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My son is almost 10 months, but extremely strong willed. He knows what I mean by No, Stop, Hon that's not a toy, and will listen sometimes. But not always.<br><br>
I've tried distracting him, moving the object, moving him, talking to him calmly, saying No, looking at him strongly etc. I've worked in a preschool that used the gentle discipline model so I'm aware of all the things I can do, but I'm at my wits end.<br><br>
Here's an example. We have a radio on the room floor due to lack of space (we will be getting something smaller eventually that can be put up) and my son is constantly going for it if it's on the floor. He bangs on it, removes the CD and chews on it. I have repeatedly said no, moved it, explained to him in short words that it's not a toy, tried to distract him but he's always going for it and it I move it up on the bed he throws a royal fit.<br><br>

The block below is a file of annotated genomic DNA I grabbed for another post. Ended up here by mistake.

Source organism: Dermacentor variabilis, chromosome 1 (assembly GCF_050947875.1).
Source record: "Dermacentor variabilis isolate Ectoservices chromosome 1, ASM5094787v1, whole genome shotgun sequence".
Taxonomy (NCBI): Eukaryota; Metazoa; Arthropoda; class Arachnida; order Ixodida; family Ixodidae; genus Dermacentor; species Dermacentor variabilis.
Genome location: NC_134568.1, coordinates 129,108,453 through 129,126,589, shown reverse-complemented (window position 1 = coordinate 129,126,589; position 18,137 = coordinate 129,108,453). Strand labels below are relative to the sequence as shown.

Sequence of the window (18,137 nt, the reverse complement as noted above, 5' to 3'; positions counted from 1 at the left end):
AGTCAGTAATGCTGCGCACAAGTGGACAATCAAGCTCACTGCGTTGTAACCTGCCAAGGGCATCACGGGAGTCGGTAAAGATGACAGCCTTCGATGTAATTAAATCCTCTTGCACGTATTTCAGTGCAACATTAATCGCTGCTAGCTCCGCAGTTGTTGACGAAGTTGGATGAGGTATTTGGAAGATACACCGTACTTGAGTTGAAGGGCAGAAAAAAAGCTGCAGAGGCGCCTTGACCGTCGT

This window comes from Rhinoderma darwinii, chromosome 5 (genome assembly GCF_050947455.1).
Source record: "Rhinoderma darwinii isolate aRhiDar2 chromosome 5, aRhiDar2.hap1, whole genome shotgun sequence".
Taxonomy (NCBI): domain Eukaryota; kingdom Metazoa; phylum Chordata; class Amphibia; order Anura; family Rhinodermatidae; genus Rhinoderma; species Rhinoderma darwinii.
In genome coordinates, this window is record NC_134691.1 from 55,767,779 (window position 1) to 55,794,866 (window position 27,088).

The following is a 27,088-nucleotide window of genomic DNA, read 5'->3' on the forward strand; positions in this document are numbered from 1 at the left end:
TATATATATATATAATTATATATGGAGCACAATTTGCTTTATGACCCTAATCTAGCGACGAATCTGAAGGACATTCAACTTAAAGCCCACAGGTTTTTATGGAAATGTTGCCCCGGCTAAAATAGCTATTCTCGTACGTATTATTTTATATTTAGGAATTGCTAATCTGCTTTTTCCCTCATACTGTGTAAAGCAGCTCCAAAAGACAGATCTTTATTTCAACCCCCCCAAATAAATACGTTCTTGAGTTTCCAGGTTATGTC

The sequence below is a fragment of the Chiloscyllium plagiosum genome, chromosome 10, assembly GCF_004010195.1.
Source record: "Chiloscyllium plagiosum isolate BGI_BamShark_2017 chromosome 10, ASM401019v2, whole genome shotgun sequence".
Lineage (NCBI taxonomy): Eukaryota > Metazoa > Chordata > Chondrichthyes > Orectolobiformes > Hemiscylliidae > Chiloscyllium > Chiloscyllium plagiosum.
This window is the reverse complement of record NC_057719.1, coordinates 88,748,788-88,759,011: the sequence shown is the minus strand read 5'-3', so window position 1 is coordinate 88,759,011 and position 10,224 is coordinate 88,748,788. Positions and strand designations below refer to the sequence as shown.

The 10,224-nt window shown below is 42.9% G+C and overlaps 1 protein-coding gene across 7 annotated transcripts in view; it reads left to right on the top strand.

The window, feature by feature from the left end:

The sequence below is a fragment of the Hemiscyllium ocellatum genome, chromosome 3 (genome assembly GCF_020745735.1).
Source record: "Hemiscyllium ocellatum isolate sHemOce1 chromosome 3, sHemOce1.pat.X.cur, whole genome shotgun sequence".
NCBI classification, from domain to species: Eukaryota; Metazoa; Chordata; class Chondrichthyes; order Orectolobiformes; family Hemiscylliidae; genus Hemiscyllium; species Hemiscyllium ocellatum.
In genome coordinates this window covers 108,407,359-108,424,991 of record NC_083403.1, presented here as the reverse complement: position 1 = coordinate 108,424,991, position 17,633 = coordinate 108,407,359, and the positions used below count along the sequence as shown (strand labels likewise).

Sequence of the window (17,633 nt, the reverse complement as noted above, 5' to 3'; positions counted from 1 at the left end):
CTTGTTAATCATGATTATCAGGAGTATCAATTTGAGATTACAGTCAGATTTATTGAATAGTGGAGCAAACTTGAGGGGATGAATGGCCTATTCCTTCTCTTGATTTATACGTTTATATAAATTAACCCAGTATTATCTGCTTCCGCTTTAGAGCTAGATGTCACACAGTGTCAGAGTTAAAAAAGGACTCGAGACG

Help me, please.
 

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I have this problem too! My son just turned 10 months yesterday, and currrently his favorite thing to do is to rip up paper...books and mags specifically. Redirection does not work.<br><br>
What I have found is that I just have to move all the books/paper out of his reach. It sucks because we are both teachers and our walls are lined with bookshelves, but I see it as a safety issue. We currently have huge stacks of displaced books in the two rooms he cannot access. I'm hoping that we will be able to replace them sooner than later, but if not into storage they will go...sniff.<br><br>
I guess what I am trying to say is that you are going to have to give up the radio for awhile if there is noplace else to put it. Eventually he will be older and then you can reassess.
 

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are you actually expecting him to listen to you?<br><br>
and do what you say?<br><br>
for him its a new toy. a new way of playing and discovering.<br><br>
you cannot i think make him stop. i always thought there was a need there i could not see. so i would give them a toy close to that thing dd was tormenting.<br><br>
so yup you have to put away the radio.